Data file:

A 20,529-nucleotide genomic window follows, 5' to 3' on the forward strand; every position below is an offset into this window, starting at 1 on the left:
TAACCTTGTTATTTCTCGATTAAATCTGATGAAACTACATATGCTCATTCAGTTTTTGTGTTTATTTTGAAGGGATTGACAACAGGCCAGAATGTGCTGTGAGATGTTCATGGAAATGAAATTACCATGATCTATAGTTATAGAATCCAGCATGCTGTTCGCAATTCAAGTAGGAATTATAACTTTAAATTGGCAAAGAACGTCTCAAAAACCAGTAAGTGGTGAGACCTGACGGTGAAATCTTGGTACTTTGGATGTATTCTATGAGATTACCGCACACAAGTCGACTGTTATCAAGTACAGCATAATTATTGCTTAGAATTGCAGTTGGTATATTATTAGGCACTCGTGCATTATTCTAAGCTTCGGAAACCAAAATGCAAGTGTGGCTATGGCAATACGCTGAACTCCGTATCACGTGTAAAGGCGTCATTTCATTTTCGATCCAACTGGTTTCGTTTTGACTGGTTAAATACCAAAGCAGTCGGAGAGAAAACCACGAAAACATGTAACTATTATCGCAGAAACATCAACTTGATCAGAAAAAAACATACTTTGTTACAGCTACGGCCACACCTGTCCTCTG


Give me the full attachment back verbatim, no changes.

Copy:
A 20,529-nucleotide genomic window follows, 5' to 3' on the forward strand; every position below is an offset into this window, starting at 1 on the left:
TAACCTTGTTATTTCTCGATTAAATCTGATGAAACTACATATGCTCATTCAGTTTTTGTGTTTATTTTGAAGGGATTGACAACAGGCCAGAATGTGCTGTGAGATGTTCATGGAAATGAAATTACCATGATCTATAGTTATAGAATCCAGCATGCTGTTCGCAATTCAAGTAGGAATTATAACTTTAAATTGGCAAAGAACGTCTCAAAAACCAGTAAGTGGTGAGACCTGACGGTGAAATCTTGGTACTTTGGATGTATTCTATGAGATTACCGCACACAAGTCGACTGTTATCAAGTACAGCATAATTATTGCTTAGAATTGCAGTTGGTATATTATTAGGCACTCGTGCATTATTCTAAGCTTCGGAAACCAAAATGCAAGTGTGGCTATGGCAATACGCTGAACTCCGTATCACGTGTAAAGGCGTCATTTCATTTTCGATCCAACTGGTTTCGTTTTGACTGGTTAAATACCAAAGCAGTCGGAGAGAAAACCACGAAAACATGTAACTATTATCGCAGAAACATCAACTTGATCAGAAAAAAACATACTTTGTTACAGCTACGGCCACACCTGTCCTCTG